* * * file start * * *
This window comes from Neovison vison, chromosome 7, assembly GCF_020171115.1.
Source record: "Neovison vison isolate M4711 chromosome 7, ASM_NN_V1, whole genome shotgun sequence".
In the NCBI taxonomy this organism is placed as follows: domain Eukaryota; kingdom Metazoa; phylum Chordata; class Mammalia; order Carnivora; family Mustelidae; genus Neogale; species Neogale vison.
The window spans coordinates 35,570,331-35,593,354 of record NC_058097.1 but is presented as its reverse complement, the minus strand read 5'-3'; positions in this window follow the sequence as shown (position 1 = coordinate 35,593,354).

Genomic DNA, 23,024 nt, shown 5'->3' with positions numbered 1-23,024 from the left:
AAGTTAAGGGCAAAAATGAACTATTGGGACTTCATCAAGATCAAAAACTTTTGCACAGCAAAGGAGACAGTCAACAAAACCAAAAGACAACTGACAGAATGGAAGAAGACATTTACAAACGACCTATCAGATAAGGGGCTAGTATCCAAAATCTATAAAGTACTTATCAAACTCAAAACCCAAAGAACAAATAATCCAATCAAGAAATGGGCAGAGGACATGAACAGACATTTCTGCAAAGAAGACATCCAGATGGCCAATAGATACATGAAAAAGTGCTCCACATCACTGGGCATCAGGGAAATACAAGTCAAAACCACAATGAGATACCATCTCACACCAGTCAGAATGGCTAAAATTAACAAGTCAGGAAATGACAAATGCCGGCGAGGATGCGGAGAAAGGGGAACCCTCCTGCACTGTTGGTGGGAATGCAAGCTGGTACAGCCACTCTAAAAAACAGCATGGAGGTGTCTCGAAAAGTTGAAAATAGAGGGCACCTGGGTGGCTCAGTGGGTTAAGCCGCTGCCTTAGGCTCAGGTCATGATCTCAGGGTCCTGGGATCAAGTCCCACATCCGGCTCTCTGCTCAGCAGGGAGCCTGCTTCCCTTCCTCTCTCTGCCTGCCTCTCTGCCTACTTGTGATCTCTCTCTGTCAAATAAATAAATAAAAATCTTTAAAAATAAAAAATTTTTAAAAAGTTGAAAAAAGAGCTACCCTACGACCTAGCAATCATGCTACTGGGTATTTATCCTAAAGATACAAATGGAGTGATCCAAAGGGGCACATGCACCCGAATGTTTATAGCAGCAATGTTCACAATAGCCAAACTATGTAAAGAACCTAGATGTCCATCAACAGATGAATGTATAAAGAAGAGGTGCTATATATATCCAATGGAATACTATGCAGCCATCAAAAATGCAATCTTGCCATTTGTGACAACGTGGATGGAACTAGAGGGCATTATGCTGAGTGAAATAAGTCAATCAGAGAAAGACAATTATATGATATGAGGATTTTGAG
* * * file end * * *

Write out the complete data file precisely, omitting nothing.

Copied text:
This window comes from Neovison vison, chromosome 7, assembly GCF_020171115.1.
Source record: "Neovison vison isolate M4711 chromosome 7, ASM_NN_V1, whole genome shotgun sequence".
In the NCBI taxonomy this organism is placed as follows: domain Eukaryota; kingdom Metazoa; phylum Chordata; class Mammalia; order Carnivora; family Mustelidae; genus Neogale; species Neogale vison.
The window spans coordinates 35,570,331-35,593,354 of record NC_058097.1 but is presented as its reverse complement, the minus strand read 5'-3'; positions in this window follow the sequence as shown (position 1 = coordinate 35,593,354).

Genomic DNA, 23,024 nt, shown 5'->3' with positions numbered 1-23,024 from the left:
AAGTTAAGGGCAAAAATGAACTATTGGGACTTCATCAAGATCAAAAACTTTTGCACAGCAAAGGAGACAGTCAACAAAACCAAAAGACAACTGACAGAATGGAAGAAGACATTTACAAACGACCTATCAGATAAGGGGCTAGTATCCAAAATCTATAAAGTACTTATCAAACTCAAAACCCAAAGAACAAATAATCCAATCAAGAAATGGGCAGAGGACATGAACAGACATTTCTGCAAAGAAGACATCCAGATGGCCAATAGATACATGAAAAAGTGCTCCACATCACTGGGCATCAGGGAAATACAAGTCAAAACCACAATGAGATACCATCTCACACCAGTCAGAATGGCTAAAATTAACAAGTCAGGAAATGACAAATGCCGGCGAGGATGCGGAGAAAGGGGAACCCTCCTGCACTGTTGGTGGGAATGCAAGCTGGTACAGCCACTCTAAAAAACAGCATGGAGGTGTCTCGAAAAGTTGAAAATAGAGGGCACCTGGGTGGCTCAGTGGGTTAAGCCGCTGCCTTAGGCTCAGGTCATGATCTCAGGGTCCTGGGATCAAGTCCCACATCCGGCTCTCTGCTCAGCAGGGAGCCTGCTTCCCTTCCTCTCTCTGCCTGCCTCTCTGCCTACTTGTGATCTCTCTCTGTCAAATAAATAAATAAAAATCTTTAAAAATAAAAAATTTTTAAAAAGTTGAAAAAAGAGCTACCCTACGACCTAGCAATCATGCTACTGGGTATTTATCCTAAAGATACAAATGGAGTGATCCAAAGGGGCACATGCACCCGAATGTTTATAGCAGCAATGTTCACAATAGCCAAACTATGTAAAGAACCTAGATGTCCATCAACAGATGAATGTATAAAGAAGAGGTGCTATATATATCCAATGGAATACTATGCAGCCATCAAAAATGCAATCTTGCCATTTGTGACAACGTGGATGGAACTAGAGGGCATTATGCTGAGTGAAATAAGTCAATCAGAGAAAGACAATTATATGATATGAGGATTTTGAG